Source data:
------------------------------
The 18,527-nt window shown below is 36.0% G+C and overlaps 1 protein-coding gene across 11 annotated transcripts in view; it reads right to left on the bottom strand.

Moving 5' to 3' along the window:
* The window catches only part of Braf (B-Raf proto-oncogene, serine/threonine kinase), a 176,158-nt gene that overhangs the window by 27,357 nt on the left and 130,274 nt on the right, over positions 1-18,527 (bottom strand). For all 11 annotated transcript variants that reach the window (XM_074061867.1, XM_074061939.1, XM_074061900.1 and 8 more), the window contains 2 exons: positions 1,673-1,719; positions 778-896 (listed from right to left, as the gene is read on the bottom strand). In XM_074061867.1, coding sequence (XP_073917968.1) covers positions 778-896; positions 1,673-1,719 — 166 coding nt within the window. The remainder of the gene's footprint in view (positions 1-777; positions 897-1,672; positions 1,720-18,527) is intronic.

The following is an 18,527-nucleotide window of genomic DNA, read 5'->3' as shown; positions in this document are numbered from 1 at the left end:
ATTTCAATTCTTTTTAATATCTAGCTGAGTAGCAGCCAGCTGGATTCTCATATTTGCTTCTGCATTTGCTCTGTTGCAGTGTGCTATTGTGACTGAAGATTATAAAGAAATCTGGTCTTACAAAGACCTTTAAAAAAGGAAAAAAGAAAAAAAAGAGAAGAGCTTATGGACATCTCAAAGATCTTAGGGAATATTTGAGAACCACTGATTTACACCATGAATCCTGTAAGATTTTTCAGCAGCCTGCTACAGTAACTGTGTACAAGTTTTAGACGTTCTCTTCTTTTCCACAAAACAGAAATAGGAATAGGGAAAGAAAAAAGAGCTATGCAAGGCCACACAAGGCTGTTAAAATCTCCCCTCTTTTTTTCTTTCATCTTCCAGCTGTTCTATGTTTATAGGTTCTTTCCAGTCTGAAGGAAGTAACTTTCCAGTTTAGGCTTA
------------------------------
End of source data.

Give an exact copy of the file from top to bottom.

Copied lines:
The 18,527-nt window shown below is 36.0% G+C and overlaps 1 protein-coding gene across 11 annotated transcripts in view; it reads right to left on the bottom strand.

Moving 5' to 3' along the window:
* The window catches only part of Braf (B-Raf proto-oncogene, serine/threonine kinase), a 176,158-nt gene that overhangs the window by 27,357 nt on the left and 130,274 nt on the right, over positions 1-18,527 (bottom strand). For all 11 annotated transcript variants that reach the window (XM_074061867.1, XM_074061939.1, XM_074061900.1 and 8 more), the window contains 2 exons: positions 1,673-1,719; positions 778-896 (listed from right to left, as the gene is read on the bottom strand). In XM_074061867.1, coding sequence (XP_073917968.1) covers positions 778-896; positions 1,673-1,719 — 166 coding nt within the window. The remainder of the gene's footprint in view (positions 1-777; positions 897-1,672; positions 1,720-18,527) is intronic.

The following is an 18,527-nucleotide window of genomic DNA, read 5'->3' as shown; positions in this document are numbered from 1 at the left end:
ATTTCAATTCTTTTTAATATCTAGCTGAGTAGCAGCCAGCTGGATTCTCATATTTGCTTCTGCATTTGCTCTGTTGCAGTGTGCTATTGTGACTGAAGATTATAAAGAAATCTGGTCTTACAAAGACCTTTAAAAAAGGAAAAAAGAAAAAAAAGAGAAGAGCTTATGGACATCTCAAAGATCTTAGGGAATATTTGAGAACCACTGATTTACACCATGAATCCTGTAAGATTTTTCAGCAGCCTGCTACAGTAACTGTGTACAAGTTTTAGACGTTCTCTTCTTTTCCACAAAACAGAAATAGGAATAGGGAAAGAAAAAAGAGCTATGCAAGGCCACACAAGGCTGTTAAAATCTCCCCTCTTTTTTTCTTTCATCTTCCAGCTGTTCTATGTTTATAGGTTCTTTCCAGTCTGAAGGAAGTAACTTTCCAGTTTAGGCTTA